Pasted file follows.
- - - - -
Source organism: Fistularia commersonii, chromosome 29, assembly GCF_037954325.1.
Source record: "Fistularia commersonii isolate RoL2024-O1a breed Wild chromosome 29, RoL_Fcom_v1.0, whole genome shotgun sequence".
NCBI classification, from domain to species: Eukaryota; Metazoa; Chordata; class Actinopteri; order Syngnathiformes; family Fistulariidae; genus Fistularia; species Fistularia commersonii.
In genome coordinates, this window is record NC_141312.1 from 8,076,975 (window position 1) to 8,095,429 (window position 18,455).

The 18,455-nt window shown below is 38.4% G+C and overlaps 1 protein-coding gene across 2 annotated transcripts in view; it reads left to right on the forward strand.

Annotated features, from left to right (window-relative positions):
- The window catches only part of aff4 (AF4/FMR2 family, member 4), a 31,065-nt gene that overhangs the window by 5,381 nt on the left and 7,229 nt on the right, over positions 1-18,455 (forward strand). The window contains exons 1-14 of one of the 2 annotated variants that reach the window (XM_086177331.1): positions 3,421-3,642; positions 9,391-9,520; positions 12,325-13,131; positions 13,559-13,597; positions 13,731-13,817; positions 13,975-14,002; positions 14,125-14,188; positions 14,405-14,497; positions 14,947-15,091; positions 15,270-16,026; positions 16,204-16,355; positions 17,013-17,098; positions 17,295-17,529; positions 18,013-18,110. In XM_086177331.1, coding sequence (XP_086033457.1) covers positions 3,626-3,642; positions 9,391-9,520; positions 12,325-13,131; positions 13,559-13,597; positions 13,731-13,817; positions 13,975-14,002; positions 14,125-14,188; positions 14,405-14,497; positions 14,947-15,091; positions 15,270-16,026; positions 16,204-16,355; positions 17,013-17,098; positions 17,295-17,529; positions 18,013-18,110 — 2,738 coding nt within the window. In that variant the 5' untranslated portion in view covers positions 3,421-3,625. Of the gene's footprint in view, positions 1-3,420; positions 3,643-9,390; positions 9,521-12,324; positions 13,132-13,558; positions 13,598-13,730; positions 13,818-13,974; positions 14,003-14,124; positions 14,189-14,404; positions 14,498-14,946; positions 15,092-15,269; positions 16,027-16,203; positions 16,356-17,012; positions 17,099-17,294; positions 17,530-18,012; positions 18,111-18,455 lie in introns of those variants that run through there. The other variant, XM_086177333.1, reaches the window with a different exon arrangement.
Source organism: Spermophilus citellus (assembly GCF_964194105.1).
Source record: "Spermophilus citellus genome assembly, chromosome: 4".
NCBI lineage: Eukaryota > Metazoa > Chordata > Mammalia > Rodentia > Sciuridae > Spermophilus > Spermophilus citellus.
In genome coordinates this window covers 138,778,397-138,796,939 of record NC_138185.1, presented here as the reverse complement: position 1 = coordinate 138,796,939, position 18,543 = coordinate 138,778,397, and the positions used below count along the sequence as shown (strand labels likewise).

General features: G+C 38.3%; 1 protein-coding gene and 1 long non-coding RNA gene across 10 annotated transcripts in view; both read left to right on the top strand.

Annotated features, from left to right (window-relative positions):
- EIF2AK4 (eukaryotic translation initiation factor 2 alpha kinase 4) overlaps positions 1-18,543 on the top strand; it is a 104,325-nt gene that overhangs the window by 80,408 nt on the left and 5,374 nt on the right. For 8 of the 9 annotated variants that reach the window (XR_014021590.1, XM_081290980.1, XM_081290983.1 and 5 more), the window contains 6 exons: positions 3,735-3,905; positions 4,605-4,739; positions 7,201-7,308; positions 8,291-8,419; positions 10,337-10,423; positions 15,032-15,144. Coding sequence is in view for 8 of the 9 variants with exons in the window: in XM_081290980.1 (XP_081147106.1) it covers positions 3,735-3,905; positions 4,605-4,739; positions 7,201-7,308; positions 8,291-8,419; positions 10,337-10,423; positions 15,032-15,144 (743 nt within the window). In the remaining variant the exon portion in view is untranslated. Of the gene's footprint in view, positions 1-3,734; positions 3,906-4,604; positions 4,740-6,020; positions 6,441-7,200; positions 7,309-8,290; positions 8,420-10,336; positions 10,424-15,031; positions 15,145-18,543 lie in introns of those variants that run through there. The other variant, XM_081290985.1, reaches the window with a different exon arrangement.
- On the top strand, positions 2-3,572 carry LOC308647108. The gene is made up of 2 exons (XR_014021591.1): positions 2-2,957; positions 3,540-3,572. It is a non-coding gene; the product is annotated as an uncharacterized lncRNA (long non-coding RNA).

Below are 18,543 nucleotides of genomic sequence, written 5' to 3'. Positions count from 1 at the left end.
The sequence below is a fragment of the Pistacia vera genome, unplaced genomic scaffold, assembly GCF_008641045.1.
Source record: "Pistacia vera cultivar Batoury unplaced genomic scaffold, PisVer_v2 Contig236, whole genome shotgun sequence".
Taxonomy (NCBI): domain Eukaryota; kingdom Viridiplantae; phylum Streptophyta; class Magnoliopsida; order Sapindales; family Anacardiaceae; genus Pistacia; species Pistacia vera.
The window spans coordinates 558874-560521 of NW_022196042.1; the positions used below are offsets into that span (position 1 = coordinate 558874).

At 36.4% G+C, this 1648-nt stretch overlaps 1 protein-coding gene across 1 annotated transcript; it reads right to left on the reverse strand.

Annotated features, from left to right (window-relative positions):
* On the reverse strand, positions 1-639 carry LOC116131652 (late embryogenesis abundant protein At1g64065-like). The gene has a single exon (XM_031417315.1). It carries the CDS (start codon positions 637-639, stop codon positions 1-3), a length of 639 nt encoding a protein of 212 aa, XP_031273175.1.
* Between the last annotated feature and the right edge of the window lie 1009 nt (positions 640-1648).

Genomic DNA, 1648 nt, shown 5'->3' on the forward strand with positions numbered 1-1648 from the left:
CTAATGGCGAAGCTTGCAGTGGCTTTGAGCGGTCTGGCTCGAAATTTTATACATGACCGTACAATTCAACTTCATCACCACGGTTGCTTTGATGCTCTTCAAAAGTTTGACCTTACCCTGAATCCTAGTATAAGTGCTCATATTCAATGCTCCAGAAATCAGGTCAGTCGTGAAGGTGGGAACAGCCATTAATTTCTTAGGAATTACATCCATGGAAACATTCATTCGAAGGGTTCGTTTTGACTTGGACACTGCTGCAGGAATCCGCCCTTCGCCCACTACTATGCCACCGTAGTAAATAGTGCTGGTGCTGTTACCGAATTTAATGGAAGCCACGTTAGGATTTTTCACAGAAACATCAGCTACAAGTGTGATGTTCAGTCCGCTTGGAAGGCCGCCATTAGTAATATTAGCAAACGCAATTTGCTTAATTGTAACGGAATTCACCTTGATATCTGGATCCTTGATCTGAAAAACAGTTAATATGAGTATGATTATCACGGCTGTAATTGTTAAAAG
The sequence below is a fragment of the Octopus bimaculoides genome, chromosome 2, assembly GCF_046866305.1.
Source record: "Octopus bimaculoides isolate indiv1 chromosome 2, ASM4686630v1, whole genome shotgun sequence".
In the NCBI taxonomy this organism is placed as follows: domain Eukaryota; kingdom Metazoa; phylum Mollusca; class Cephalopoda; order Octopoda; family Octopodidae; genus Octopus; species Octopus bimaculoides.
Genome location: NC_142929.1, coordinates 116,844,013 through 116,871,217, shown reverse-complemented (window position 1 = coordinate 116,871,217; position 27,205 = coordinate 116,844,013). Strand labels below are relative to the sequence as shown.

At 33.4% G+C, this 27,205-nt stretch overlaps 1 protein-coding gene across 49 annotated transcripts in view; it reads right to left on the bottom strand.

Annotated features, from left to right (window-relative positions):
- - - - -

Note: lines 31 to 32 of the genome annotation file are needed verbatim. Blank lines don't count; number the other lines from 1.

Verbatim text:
At 33.4% G+C, this 27,205-nt stretch overlaps 1 protein-coding gene across 49 annotated transcripts in view; it reads right to left on the bottom strand.

Annotated features, from left to right (window-relative positions):